Lisa Jamhoury’s works with facial and pose recognition software to build interactive art through creative coding.

Her work with Kinect2 helps connect libraries to different editors such as P5.js and processing.

Isabel Hirama – algoRhythmic Salsa (PoseNet AI Assisted Salsa Lessons)

Real time feedback using a laptops camera to teach salsa.

Stanford and MIT both lead the way in terms of research into neural networks, machine learning and training of computer vision.

Stanford Vision Lab


MIT Media Lab



Lisa Jamhoury – Artist


Lisa is a senior experience designer in machine intelligence at Adobe. Lisa’s work uses data from the kinect 2 through a library developed and API developed by her called kinectron. This is an interesting application in terms of the ability to control multiple kinects in multiple locations.



Isabel Hirama – algoRhythmic Salsa (PoseNet AI Assisted Salsa Lessons)



Joy Buolamwini


Joy Buolamwini is a poet of code who uses art and research to illuminate the social implications of artificial intelligence. She founded the Algorithmic Justice League to create a world with more ethical and inclusive technology.Gender shade-


Gendershades is a project by Joy Buolamwini which focuses on the idea of “coded gaze”. Joy’s research focuses on the biases within these systems based on the training dataset that was available. The research data showed that these classifiers are more likely to miss gender and miss skin shades.

Zach Lieberman


Zach Lieberman is the founder of Openframeworks. His most famous project is the eyewriter which uses the eyes to draw. The design of this project focusing on harnessing computer vision and Augmented reality to enable people with disabilities to draw in real time.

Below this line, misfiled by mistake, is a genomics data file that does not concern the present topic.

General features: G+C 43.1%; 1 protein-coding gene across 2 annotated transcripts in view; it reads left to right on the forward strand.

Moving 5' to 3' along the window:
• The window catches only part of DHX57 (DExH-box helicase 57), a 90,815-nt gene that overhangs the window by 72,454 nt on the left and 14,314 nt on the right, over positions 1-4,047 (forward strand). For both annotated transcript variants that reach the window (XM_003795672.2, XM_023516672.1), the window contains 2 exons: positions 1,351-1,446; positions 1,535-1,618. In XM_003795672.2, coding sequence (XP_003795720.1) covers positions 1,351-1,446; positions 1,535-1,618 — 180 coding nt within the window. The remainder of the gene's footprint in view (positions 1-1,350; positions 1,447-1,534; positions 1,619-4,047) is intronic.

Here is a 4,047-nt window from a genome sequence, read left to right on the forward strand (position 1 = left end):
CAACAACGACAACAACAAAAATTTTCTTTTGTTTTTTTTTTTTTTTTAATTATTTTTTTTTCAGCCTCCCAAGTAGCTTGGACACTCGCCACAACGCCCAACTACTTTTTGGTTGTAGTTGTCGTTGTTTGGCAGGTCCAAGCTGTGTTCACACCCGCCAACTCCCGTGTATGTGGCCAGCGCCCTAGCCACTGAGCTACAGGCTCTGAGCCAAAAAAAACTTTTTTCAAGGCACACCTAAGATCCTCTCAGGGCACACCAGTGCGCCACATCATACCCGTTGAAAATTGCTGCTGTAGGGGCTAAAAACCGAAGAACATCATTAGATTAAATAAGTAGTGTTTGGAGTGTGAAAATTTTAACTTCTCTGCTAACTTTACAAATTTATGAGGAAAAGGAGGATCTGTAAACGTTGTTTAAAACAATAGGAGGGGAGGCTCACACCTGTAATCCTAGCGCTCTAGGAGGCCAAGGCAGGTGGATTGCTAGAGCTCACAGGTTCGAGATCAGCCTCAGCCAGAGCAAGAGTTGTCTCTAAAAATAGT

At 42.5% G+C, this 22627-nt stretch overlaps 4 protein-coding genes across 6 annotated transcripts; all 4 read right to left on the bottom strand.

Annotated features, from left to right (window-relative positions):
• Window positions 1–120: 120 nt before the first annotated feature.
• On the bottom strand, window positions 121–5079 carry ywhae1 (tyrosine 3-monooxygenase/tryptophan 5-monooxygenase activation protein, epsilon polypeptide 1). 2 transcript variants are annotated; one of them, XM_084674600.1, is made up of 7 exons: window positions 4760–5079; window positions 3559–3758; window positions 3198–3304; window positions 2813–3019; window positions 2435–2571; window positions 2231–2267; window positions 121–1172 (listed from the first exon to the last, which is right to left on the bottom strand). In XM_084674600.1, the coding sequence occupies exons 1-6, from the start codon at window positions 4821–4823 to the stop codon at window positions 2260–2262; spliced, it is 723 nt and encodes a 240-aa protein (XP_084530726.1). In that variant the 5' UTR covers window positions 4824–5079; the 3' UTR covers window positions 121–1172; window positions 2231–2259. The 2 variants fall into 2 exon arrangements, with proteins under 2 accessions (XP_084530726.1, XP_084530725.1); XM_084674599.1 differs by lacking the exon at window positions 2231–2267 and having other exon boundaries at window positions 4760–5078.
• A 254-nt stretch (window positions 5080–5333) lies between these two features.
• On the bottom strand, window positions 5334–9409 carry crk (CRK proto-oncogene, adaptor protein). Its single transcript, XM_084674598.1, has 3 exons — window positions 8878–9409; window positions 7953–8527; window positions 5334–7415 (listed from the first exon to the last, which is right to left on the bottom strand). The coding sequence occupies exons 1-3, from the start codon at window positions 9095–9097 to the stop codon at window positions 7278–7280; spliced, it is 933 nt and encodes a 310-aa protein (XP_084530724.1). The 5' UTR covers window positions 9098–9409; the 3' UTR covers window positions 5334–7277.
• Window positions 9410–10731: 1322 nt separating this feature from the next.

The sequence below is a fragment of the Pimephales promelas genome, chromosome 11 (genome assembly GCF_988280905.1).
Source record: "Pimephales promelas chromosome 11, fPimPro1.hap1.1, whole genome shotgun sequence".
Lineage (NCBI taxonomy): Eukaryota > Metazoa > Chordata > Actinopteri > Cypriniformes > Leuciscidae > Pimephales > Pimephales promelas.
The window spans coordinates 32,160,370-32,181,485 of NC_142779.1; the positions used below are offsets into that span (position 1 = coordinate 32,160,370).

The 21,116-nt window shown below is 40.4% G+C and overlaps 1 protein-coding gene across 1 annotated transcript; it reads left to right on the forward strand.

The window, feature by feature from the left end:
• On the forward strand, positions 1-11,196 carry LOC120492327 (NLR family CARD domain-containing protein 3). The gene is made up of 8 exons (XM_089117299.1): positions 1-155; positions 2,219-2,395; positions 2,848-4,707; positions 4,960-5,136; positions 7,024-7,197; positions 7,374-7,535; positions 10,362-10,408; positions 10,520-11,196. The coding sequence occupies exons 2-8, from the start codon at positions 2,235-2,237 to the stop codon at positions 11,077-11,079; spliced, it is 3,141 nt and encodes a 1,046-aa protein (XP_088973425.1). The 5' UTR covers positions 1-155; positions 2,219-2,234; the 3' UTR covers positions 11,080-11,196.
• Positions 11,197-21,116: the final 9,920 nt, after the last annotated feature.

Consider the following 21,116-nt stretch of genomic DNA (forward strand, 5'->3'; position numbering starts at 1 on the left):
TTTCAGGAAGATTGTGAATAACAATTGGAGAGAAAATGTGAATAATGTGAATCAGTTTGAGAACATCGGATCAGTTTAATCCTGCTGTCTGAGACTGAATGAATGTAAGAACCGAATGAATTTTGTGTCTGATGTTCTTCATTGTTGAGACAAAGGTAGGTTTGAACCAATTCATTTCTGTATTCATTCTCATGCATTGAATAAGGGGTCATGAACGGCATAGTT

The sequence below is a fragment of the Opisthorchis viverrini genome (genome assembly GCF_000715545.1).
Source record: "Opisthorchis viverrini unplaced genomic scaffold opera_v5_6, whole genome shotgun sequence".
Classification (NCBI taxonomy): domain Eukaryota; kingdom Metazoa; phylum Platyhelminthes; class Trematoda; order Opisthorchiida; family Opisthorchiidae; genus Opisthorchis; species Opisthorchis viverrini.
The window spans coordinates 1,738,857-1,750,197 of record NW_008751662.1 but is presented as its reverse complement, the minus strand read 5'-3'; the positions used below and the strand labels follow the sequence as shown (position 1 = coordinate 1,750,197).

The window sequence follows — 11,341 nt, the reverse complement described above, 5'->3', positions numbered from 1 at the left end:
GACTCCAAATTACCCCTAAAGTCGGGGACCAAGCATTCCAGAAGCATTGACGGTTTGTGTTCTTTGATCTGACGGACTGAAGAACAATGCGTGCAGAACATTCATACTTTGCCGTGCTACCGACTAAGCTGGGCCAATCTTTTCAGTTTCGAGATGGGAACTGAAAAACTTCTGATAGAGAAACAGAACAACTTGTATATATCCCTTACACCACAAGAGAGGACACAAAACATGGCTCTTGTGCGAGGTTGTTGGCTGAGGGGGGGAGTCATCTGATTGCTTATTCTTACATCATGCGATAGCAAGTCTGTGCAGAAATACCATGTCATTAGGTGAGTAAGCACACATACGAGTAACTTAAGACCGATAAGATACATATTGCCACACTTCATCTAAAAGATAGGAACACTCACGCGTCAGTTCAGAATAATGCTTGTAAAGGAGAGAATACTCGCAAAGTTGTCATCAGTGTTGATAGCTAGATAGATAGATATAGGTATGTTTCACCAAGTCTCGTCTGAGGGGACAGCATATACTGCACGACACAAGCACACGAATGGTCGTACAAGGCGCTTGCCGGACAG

3- Computer Vision in Mobile Technology

Computer vision and machine learning models in the last five years have gotten better. One of the reasons is due to the rise of mobile technology and various applications including Social media platforms. In the last few months of 2019, platforms like instagram have opened up their platform to artists to make “new filters”. This included a release of Facebook proprietary software called Spark AR. I downloaded spark to understand how it works. Sparks’ facial recognition software is very good, especially in terms of facial recognition. I tried out the features, this is interesting as it opens up artists in this field with no previous coding knowledge.

Trying out Spark AR face tracker
Trying out Spark AR face tracker



Spark AR tutorial
Spark AR tutorial


There are many artists using this platform including artists like zach Lieberman . I found this a potential area for further research. To understand it further I conducted an experiment where I would try out a different filter everyday and post it on my social media. As somebody is very averse to the idea of selfies, I felt extremely comfortable behind these “masks”.

This made me think of research questions and thoughts that I would like to carry forward for this class.

a) With body and face tracking models becoming extremely sophisticated and consumable vis social media, what does it mean for the future of human body.